Rheumatoid arthritis (RA) is the presence of chronic inflammation and symmetric erosive synovitis, leading to joint deterioration and deformity. The onset is usually at a young age (15-45 years) and occurs more frequently in women than in men. RA is an autoimmune disease involving T lymphocytes, B lymphocytes, macrophages, and cytokines, but the exact etiology is unknown. T lymphocytes produce proinflammatory cytokines and cytotoxic substances that lead to the erosion of bone and cartilage. Activated B lymphocytes produce plasma cells, which form antibodies that attack joint tissues. Macrophages release prostaglandins and cytotoxins to cause further injury and inflammation.
Early in the disease course, patients develop vague, generalized symptoms such as fatigue, malaise, diffuse musculoskeletal pain, and morning stiffness in joints that last for longer than 30 minutes. In the majority of cases, symptoms develop insidiously over weeks to months. The small joints of the hands, wrists, and feet are most likely to be involved and may appear swollen and feel warm to the touch. At later stages, joints of the fingers may become deformed because of the erosive effect of the disease on bones, tendons, and ligaments. RA patients occasionally have extra-articular involvement associated with their disease such as vasculitis, Sjögren, rheumatoid nodules, and pulmonary or cardiac complications.
There are no specific laboratory tests that establish a diagnosis of RA, but several tests suggest the diagnosis. About 60% to 70% of RA patients test positive for rheumatoid factor (RF) and 25% of patients test positive for antinuclear antibody (ANA). Erythrocyte sedimentation rates and C-reactive protein (CRP) levels may also be elevated, although these are nonspecific markers of inflammation. A complete blood count (CBC) may reveal anemia of chronic disease or thrombocytopenia.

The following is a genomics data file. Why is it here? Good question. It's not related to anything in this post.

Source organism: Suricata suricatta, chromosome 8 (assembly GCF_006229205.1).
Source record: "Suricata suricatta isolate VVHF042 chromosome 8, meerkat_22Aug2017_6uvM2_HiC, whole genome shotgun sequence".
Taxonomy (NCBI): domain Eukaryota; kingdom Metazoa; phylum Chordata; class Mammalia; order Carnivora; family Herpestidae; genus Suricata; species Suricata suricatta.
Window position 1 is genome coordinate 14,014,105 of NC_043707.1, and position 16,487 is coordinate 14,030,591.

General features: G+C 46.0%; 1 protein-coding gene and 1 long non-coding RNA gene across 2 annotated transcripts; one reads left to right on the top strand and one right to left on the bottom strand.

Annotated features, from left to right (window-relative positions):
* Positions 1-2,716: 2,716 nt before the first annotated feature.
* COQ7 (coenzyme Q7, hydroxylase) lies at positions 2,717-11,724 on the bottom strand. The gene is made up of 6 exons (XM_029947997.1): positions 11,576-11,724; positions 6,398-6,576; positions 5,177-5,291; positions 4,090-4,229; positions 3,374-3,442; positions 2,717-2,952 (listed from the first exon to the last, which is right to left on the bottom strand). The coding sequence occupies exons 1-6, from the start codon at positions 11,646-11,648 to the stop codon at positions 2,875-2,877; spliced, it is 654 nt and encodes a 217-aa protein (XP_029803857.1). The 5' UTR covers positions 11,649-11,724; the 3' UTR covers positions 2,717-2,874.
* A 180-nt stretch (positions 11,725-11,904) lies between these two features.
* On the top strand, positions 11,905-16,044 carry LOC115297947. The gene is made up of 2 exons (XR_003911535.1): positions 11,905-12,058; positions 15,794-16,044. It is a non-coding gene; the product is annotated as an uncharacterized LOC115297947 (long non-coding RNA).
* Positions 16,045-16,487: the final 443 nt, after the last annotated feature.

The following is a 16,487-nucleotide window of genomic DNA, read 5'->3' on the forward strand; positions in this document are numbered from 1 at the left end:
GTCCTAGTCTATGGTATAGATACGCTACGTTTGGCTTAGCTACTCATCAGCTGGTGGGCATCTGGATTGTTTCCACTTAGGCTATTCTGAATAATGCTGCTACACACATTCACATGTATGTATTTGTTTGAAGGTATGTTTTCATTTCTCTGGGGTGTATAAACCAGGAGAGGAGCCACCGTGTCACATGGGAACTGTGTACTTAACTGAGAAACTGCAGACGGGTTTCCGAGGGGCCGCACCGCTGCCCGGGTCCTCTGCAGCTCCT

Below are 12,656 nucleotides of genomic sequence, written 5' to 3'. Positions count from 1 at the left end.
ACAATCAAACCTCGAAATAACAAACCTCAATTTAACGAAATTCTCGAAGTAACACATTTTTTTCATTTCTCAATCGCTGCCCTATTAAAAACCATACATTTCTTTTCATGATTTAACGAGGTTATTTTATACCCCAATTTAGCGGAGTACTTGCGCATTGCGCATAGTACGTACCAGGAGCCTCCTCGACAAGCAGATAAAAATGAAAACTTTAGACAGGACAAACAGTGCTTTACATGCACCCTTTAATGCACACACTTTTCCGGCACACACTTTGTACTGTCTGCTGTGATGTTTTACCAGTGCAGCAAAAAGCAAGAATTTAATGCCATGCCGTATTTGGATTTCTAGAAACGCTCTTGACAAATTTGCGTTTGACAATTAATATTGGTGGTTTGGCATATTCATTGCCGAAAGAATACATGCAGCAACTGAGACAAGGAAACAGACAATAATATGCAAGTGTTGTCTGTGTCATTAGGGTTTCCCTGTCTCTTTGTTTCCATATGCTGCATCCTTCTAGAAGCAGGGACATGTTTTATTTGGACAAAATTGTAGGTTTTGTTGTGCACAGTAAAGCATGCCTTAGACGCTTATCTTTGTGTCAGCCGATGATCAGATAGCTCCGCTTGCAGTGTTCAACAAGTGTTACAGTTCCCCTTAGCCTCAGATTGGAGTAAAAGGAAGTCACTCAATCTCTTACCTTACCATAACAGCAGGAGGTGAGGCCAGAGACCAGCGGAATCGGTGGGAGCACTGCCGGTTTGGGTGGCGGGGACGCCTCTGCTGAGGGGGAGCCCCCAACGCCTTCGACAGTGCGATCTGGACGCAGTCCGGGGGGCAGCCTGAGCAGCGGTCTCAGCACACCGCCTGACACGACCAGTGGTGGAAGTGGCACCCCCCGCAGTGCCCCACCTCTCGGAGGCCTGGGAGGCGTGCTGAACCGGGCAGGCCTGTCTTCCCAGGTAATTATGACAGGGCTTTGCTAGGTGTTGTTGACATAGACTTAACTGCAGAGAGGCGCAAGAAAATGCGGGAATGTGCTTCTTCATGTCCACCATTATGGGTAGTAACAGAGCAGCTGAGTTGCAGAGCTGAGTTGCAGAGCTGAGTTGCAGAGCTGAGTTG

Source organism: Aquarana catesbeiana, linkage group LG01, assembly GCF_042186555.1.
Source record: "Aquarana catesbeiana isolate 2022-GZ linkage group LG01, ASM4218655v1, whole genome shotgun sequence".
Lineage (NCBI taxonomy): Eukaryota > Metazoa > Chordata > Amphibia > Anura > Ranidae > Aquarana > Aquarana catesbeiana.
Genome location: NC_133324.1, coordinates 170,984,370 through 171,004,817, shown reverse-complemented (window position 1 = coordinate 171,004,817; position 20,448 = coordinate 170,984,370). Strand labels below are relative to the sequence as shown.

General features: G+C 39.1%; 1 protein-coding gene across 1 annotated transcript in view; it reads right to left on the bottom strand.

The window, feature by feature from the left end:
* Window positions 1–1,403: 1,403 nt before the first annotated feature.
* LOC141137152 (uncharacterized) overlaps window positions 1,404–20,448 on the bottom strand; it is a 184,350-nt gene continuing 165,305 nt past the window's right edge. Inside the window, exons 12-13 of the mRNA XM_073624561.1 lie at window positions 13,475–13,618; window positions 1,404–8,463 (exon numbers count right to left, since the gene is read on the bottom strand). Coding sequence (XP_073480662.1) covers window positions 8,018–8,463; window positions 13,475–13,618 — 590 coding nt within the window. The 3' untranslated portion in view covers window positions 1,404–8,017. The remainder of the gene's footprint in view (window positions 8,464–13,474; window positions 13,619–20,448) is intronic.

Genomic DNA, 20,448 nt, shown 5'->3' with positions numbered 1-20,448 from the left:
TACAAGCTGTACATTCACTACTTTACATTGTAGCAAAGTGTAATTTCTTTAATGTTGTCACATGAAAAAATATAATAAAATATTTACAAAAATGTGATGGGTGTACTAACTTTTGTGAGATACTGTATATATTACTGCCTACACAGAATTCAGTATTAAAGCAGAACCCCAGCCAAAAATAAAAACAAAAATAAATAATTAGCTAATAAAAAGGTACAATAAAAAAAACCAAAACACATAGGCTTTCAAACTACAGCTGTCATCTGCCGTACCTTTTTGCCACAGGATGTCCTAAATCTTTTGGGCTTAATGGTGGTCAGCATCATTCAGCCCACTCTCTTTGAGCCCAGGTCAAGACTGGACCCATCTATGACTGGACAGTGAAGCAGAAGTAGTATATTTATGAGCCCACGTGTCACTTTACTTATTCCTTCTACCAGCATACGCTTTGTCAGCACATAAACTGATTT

According to the American College of Rheumatology, a diagnosis of RA is made when patients meet four of the following seven criteria for at least 6 weeks: morning stiffness (lasting more than 1 hour), swelling in three or more joint areas, swelling in the hand or wrist joints, symmetrical arthritis, rheumatoid nodules, positive RF, and radiological changes such as joint erosions or decalcifications.
Rheumatoid arthritis varies in activity and severity among individuals and within the same patient. For this reason is it important to assess disease duration, activity level, and prognostic factors for each patient. Disease duration is classified as early if less than 6 months, intermediate if 6 to 24 months, and long if for more than 24 months. Validated instruments (eg, RA Disease Activity Score, Simplified Disease Activity Index) are available to provide objective and consistent measures of disease activity. These instruments generate a disease activity score used to classify disease activity as low, moderate, or high, and this score is utilized for treatment decisions. Poor prognostic factors include active disease with high tender and swollen joint counts, increased RF level, extra-articular involvement, radiographic erosions, increased anti-cyclic citrullinated peptide antibodies, and functional limitation as assessed by ...